Global Economy

Interim Budget evokes mixed response from Indian business community in Gulf

India’s interim Budget for 2024-25 received mixed reactions from the Indian business community in the Gulf with some hailing it as forward-looking and a vision statement for the journey from developing to a developed country by 2047 while others voiced disappointment over the absence of tax reliefs for individuals. Presenting a vote on account for 2024-25 in Parliament, Finance Minister Nirmala Sitharaman proposed no changes in income tax rates for individuals and corporations, as well as customs duty.
She hiked capital expenditure to Rs 11.11 lakh crore for 2024-25 while trimming the fiscal deficit for this financial year to 5.8 per cent, from the budgeted 5.9 per cent of GDP, and further lowering to 5.1 per cent in the next fiscal.
“In the interim Budget 2024, there is a need to enhance digitalisation of tax return filing-linked procedures such as changing residency status, assessments and even alternative tax return verification systems linked to NRIs,” said Deepak Bhatia, Managing Director at Uncle’s Shop Building Material Trading, Dubai.
Bhatia said that from the infrastructure point of view, the 11.1 per cent higher capex budgeted for infrastructure is lower than what has been the run rate in the previous years.
“This implies the private sector will have to step in if the growth momentum has to be maintained,” he said. However, Sunil Manjarekar, President of GMBF Global, chose to look at the positives, especially the focus on women empowerment through entrepreneurship and the 30-crore Mudra Yojana loan. According to Manjarekar, the focus on a green economy through promoting electric vehicles will support sustainability. “The budget’s focus on tourism will create business opportunities for many Indians,” he said.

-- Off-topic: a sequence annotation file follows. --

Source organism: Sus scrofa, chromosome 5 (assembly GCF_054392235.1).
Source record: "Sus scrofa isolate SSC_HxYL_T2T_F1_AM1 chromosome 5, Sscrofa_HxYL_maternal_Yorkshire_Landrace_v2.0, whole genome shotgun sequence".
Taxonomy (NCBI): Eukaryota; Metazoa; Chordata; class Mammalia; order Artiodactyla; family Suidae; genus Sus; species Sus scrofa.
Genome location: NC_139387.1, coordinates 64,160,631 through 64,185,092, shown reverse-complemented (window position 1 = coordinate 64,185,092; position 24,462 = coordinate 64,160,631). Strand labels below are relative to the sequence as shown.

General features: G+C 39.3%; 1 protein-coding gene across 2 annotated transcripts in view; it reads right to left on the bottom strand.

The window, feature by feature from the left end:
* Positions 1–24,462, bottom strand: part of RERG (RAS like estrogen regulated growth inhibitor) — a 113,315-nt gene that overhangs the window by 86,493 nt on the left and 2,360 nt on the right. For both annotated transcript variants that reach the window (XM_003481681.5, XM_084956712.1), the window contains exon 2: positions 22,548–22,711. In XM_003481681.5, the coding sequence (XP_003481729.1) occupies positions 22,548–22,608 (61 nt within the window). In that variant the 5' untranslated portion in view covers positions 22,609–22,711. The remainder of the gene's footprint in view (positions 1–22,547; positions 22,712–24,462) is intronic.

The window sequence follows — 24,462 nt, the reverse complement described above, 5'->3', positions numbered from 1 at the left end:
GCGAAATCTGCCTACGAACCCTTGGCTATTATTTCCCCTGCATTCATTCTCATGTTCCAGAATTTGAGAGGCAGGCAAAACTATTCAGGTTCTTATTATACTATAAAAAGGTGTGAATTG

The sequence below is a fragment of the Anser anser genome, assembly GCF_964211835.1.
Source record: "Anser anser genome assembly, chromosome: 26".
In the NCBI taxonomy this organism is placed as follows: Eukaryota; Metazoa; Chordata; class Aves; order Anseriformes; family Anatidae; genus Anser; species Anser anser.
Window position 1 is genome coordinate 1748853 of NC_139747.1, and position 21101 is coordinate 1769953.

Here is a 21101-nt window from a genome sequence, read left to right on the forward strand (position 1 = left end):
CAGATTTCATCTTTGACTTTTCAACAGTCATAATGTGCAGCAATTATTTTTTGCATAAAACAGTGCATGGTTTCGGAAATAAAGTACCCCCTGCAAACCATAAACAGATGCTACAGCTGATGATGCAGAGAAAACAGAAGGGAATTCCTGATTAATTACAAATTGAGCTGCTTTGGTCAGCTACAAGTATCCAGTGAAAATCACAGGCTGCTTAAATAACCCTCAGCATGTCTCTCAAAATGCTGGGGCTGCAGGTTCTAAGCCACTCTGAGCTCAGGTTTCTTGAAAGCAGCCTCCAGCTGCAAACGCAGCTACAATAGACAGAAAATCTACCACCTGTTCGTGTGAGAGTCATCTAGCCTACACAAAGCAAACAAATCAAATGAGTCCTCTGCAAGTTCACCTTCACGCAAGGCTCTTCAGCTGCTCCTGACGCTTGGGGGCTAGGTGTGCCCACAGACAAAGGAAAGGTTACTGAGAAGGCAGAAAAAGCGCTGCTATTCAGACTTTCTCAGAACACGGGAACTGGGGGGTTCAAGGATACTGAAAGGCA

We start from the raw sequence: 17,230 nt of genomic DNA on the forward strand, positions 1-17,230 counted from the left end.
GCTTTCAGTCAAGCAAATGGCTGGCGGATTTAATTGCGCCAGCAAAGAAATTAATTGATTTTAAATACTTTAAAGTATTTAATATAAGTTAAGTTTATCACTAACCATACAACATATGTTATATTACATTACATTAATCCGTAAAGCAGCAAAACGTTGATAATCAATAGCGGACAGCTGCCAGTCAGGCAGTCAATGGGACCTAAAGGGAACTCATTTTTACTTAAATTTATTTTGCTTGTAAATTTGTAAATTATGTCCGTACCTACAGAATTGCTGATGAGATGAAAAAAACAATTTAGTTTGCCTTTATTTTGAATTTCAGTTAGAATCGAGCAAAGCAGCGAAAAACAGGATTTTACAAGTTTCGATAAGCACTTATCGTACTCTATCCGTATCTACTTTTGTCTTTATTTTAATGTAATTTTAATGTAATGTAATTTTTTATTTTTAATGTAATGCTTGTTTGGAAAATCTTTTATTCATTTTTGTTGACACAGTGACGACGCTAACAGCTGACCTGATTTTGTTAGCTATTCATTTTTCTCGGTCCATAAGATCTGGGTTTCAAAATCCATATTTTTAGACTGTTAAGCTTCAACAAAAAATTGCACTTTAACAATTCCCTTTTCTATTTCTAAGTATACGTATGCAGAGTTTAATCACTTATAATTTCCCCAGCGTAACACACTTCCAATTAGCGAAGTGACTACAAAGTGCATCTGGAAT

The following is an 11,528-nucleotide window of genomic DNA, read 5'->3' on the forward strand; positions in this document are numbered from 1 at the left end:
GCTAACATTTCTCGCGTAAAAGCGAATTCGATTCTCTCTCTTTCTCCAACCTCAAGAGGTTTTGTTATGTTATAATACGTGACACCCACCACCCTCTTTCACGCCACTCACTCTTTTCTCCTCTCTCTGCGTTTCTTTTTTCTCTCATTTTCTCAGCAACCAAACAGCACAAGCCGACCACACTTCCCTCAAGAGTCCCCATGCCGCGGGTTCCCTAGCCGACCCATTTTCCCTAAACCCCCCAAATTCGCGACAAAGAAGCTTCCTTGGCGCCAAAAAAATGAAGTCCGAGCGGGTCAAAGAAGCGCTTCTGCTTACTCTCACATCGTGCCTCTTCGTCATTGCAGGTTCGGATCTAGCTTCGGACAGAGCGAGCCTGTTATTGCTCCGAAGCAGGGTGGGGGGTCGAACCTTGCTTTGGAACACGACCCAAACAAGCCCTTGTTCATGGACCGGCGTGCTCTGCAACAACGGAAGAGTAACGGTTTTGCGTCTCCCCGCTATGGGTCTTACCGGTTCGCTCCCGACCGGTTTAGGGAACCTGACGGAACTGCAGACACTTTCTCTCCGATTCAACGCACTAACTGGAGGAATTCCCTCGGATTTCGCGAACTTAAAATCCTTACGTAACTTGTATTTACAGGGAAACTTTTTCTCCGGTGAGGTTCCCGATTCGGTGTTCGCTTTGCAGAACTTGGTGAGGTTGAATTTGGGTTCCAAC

Sahitya Chaturvedi, the convener of India Business Professional Council (IBPC) Dubai, said that the interim Budget 2024 is likely a vision statement for Viksit Bharat, a journey from a developing to a developed country by 2047.

“The initiatives towards solarisation, electronic vehicles, green energy, Ayushyaman Bharat, modern farming, post-harvesting activities, Gokul Mission, Matsa Sampada, Lakhpati Didi, rural and mid-scale housing are excellent initiatives to make the economy larger than 5 trillion US dollars,” he said.

According to him, the metaphors used in Budget are attractive yet the reality of social economic challenges is also critical as evidenced by the big gap and change in expected revenue and budgeted expenditures, leading to the continual deficit.

“Reduction in Corporate Tax is applauded but a comprehensive review of conditions is holding my opinion. Also, no change in tax rates is a status quo,” said Chaturvedi.

Chandra Shekhar Bhatia, Chairman of GBF Middle East, said the budget widely covers the segments of society and industry from agriculture to aquaculture.

“The stock market index is increasing which suggests the public is accepting it,” he said.

However, Bhatia said that the absence of a reduction in tax reliefs to individual taxpayers “is hard to accept.”

Rashid Ahamed, an NRI working in the private sector in Abu Dhabi, said that as an NRI, observing the strides India takes with each budget is inspiring.

“This year’s Interim Union Budget stands out for its forward-looking approach and commitment to development and inclusivity. It paves a clear path for sustainable growth, emphasizing technology, healthcare, and education, which are crucial for long-term development,” he said.

Ahamed lauded the focus on infrastructure and digital advancement as commendable.

“It is promising not only to enhance the quality of life within India but also to elevate its stature on the global stage,” said Ahamed.

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